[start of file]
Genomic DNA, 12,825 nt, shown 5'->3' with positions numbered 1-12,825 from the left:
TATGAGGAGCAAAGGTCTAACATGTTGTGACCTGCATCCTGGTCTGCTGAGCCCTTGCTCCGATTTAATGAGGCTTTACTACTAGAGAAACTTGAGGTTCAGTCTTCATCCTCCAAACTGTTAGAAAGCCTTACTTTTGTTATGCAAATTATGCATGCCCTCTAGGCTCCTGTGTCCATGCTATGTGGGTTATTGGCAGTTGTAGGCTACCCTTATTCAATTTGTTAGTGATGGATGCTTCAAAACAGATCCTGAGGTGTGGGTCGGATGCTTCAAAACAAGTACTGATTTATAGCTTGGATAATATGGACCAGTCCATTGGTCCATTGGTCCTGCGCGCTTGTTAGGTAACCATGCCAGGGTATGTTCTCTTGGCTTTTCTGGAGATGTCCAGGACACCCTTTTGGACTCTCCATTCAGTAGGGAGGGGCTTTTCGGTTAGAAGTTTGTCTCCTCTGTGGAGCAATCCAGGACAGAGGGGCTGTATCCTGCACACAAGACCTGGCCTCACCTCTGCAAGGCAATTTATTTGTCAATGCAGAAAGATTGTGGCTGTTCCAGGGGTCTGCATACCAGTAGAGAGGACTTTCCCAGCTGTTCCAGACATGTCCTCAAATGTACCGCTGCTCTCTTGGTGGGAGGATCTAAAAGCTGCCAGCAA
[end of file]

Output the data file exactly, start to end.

Genomic DNA, 12,825 nt, shown 5'->3' with positions numbered 1-12,825 from the left:
TATGAGGAGCAAAGGTCTAACATGTTGTGACCTGCATCCTGGTCTGCTGAGCCCTTGCTCCGATTTAATGAGGCTTTACTACTAGAGAAACTTGAGGTTCAGTCTTCATCCTCCAAACTGTTAGAAAGCCTTACTTTTGTTATGCAAATTATGCATGCCCTCTAGGCTCCTGTGTCCATGCTATGTGGGTTATTGGCAGTTGTAGGCTACCCTTATTCAATTTGTTAGTGATGGATGCTTCAAAACAGATCCTGAGGTGTGGGTCGGATGCTTCAAAACAAGTACTGATTTATAGCTTGGATAATATGGACCAGTCCATTGGTCCATTGGTCCTGCGCGCTTGTTAGGTAACCATGCCAGGGTATGTTCTCTTGGCTTTTCTGGAGATGTCCAGGACACCCTTTTGGACTCTCCATTCAGTAGGGAGGGGCTTTTCGGTTAGAAGTTTGTCTCCTCTGTGGAGCAATCCAGGACAGAGGGGCTGTATCCTGCACACAAGACCTGGCCTCACCTCTGCAAGGCAATTTATTTGTCAATGCAGAAAGATTGTGGCTGTTCCAGGGGTCTGCATACCAGTAGAGAGGACTTTCCCAGCTGTTCCAGACATGTCCTCAAATGTACCGCTGCTCTCTTGGTGGGAGGATCTAAAAGCTGCCAGCAA